I lived in Germany as a child, and I was raised as a German girl. German was my first language. So, I have some insights into German culture even though I’ve lived in the US for two decades, am a US citizen, love America and so on.
The whole concept of doing so many of life’s activities in one’s car, as Americans do … is not so much a concept in Germany. In the US there’s a drive-through service for many things, some of which Germans would consider very odd. Along those lines, the concept of drinking vast amounts of coffee and soda while driving is much more a US thing than a German thing.
And so, the US fondness for cup-holders is not something that Germans tend to naturally appreciate. And yet, by the late 1990s Audis needed to have cup-holders and so the Germans indeed made one, as every owner of an Audi C5 A6 knows.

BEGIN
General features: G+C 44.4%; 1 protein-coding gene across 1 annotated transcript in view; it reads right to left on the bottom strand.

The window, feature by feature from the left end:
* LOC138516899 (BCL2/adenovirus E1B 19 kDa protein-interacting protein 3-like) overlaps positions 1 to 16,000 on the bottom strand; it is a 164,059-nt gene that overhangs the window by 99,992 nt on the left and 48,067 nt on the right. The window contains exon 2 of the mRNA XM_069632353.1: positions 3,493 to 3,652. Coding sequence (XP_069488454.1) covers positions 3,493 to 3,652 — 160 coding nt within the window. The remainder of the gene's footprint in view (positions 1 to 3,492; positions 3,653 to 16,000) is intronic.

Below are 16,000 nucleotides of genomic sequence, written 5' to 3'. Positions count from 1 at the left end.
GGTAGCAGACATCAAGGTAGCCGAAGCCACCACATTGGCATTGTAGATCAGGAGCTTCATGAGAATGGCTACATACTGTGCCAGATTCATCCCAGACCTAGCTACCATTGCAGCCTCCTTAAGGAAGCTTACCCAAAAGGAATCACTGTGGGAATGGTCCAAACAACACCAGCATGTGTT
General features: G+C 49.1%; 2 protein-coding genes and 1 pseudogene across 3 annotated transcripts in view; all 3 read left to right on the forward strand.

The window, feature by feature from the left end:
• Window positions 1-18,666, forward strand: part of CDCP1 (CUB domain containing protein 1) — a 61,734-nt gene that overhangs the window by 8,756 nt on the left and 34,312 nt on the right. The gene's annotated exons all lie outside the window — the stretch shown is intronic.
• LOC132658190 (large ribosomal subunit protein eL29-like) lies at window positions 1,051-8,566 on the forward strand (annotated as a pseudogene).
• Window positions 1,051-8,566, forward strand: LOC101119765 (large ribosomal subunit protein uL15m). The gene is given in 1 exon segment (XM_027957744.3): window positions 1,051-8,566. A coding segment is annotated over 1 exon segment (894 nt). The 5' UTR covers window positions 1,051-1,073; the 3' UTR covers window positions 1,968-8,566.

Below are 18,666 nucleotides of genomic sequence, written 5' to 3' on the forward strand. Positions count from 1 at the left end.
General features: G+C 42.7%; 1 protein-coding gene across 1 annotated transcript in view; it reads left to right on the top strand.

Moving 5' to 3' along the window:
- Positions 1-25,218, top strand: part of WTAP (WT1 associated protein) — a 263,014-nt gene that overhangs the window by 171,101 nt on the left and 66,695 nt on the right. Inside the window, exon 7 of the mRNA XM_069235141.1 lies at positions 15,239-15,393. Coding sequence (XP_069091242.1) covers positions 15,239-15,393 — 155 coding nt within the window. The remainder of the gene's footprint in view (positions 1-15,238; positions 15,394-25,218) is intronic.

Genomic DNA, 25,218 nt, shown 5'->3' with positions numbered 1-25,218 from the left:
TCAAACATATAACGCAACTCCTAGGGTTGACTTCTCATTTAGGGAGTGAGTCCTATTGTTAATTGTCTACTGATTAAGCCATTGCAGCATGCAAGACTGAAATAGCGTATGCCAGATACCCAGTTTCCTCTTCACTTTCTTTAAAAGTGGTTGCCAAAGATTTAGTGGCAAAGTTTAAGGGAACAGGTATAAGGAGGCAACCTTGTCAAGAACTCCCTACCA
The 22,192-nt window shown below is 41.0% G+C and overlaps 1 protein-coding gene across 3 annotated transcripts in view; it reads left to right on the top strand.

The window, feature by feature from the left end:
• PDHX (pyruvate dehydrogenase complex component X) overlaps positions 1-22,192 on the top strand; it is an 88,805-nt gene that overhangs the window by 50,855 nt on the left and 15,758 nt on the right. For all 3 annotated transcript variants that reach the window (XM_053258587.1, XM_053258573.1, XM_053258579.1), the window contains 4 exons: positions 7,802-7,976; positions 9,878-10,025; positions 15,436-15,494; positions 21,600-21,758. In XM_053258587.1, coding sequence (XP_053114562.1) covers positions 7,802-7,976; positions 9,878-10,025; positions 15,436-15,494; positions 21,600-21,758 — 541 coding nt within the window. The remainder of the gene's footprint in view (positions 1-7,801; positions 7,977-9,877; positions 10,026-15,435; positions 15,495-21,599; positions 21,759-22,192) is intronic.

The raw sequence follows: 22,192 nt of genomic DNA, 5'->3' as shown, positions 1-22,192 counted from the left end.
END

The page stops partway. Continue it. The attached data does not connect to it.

However, the abuse that such a part endures wasn’t anticipated by the Germans, and though I have seen many Audis of that era with hundreds of parts in fine condition, including well-functioning 4.2 liter 40-valve engines, I don’t recall seeing even ONE Audi C5 A6 with a non-damaged cup-holder.
That’s a pity because it’s such a cute design that, if I ever find a few good ones, I plan to retrofit one of them to the center console of my own E30 1989 BMW 325i.
Meanwhile, I’m using the opportunity to learn more about how to remove these parts from the center consoles of Audis. It’s not easy. The cup=holder is integrated in a large black plastic piece that serves as a sort of base or foundation, and I have figured out that I have to remove the center console so as to remove the cup-holder from below … but I have not yet figured out how to do that, in turn.
The puzzling continues …